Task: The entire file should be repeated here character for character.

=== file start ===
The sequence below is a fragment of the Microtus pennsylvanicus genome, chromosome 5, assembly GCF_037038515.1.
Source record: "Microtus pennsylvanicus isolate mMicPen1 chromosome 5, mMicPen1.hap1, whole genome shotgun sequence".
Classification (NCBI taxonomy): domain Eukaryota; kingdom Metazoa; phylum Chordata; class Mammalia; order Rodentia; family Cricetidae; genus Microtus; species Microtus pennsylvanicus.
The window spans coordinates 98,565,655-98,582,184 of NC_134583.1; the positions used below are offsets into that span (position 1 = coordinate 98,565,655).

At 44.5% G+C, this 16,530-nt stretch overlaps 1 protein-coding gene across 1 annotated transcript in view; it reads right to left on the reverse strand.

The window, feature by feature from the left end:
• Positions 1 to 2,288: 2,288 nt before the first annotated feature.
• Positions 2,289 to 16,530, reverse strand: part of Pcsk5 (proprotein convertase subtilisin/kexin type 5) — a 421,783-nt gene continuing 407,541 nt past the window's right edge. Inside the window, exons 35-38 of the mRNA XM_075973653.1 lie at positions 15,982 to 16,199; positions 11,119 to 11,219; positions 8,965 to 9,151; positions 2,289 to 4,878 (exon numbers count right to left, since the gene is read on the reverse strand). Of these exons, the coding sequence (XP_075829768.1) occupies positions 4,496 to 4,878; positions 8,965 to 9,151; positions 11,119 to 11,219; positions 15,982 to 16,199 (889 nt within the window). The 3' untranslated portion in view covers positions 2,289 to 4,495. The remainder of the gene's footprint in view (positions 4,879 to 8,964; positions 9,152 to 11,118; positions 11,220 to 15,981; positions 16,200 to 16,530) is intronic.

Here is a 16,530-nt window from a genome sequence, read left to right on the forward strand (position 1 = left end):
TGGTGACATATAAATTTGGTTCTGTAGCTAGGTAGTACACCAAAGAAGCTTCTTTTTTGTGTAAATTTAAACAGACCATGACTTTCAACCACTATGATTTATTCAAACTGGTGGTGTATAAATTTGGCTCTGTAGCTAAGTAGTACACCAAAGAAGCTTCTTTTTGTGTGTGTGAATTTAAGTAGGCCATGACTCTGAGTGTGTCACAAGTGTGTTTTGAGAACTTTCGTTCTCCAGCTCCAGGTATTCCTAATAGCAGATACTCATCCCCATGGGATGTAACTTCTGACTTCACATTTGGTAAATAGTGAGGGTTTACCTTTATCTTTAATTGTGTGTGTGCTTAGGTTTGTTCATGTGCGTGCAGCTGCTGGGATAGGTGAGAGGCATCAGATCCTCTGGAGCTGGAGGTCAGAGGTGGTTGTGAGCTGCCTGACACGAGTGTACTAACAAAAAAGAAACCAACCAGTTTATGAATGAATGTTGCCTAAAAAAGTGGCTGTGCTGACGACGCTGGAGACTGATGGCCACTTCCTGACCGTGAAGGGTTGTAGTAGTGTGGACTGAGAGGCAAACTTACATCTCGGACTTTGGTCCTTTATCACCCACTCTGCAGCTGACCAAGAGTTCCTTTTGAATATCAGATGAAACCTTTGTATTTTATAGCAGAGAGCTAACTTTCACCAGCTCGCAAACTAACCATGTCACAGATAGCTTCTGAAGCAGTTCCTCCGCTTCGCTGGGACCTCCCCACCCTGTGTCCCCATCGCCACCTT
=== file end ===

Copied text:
The sequence below is a fragment of the Microtus pennsylvanicus genome, chromosome 5, assembly GCF_037038515.1.
Source record: "Microtus pennsylvanicus isolate mMicPen1 chromosome 5, mMicPen1.hap1, whole genome shotgun sequence".
Classification (NCBI taxonomy): domain Eukaryota; kingdom Metazoa; phylum Chordata; class Mammalia; order Rodentia; family Cricetidae; genus Microtus; species Microtus pennsylvanicus.
The window spans coordinates 98,565,655-98,582,184 of NC_134583.1; the positions used below are offsets into that span (position 1 = coordinate 98,565,655).

At 44.5% G+C, this 16,530-nt stretch overlaps 1 protein-coding gene across 1 annotated transcript in view; it reads right to left on the reverse strand.

The window, feature by feature from the left end:
• Positions 1 to 2,288: 2,288 nt before the first annotated feature.
• Positions 2,289 to 16,530, reverse strand: part of Pcsk5 (proprotein convertase subtilisin/kexin type 5) — a 421,783-nt gene continuing 407,541 nt past the window's right edge. Inside the window, exons 35-38 of the mRNA XM_075973653.1 lie at positions 15,982 to 16,199; positions 11,119 to 11,219; positions 8,965 to 9,151; positions 2,289 to 4,878 (exon numbers count right to left, since the gene is read on the reverse strand). Of these exons, the coding sequence (XP_075829768.1) occupies positions 4,496 to 4,878; positions 8,965 to 9,151; positions 11,119 to 11,219; positions 15,982 to 16,199 (889 nt within the window). The 3' untranslated portion in view covers positions 2,289 to 4,495. The remainder of the gene's footprint in view (positions 4,879 to 8,964; positions 9,152 to 11,118; positions 11,220 to 15,981; positions 16,200 to 16,530) is intronic.

Here is a 16,530-nt window from a genome sequence, read left to right on the forward strand (position 1 = left end):
TGGTGACATATAAATTTGGTTCTGTAGCTAGGTAGTACACCAAAGAAGCTTCTTTTTTGTGTAAATTTAAACAGACCATGACTTTCAACCACTATGATTTATTCAAACTGGTGGTGTATAAATTTGGCTCTGTAGCTAAGTAGTACACCAAAGAAGCTTCTTTTTGTGTGTGTGAATTTAAGTAGGCCATGACTCTGAGTGTGTCACAAGTGTGTTTTGAGAACTTTCGTTCTCCAGCTCCAGGTATTCCTAATAGCAGATACTCATCCCCATGGGATGTAACTTCTGACTTCACATTTGGTAAATAGTGAGGGTTTACCTTTATCTTTAATTGTGTGTGTGCTTAGGTTTGTTCATGTGCGTGCAGCTGCTGGGATAGGTGAGAGGCATCAGATCCTCTGGAGCTGGAGGTCAGAGGTGGTTGTGAGCTGCCTGACACGAGTGTACTAACAAAAAAGAAACCAACCAGTTTATGAATGAATGTTGCCTAAAAAAGTGGCTGTGCTGACGACGCTGGAGACTGATGGCCACTTCCTGACCGTGAAGGGTTGTAGTAGTGTGGACTGAGAGGCAAACTTACATCTCGGACTTTGGTCCTTTATCACCCACTCTGCAGCTGACCAAGAGTTCCTTTTGAATATCAGATGAAACCTTTGTATTTTATAGCAGAGAGCTAACTTTCACCAGCTCGCAAACTAACCATGTCACAGATAGCTTCTGAAGCAGTTCCTCCGCTTCGCTGGGACCTCCCCACCCTGTGTCCCCATCGCCACCTT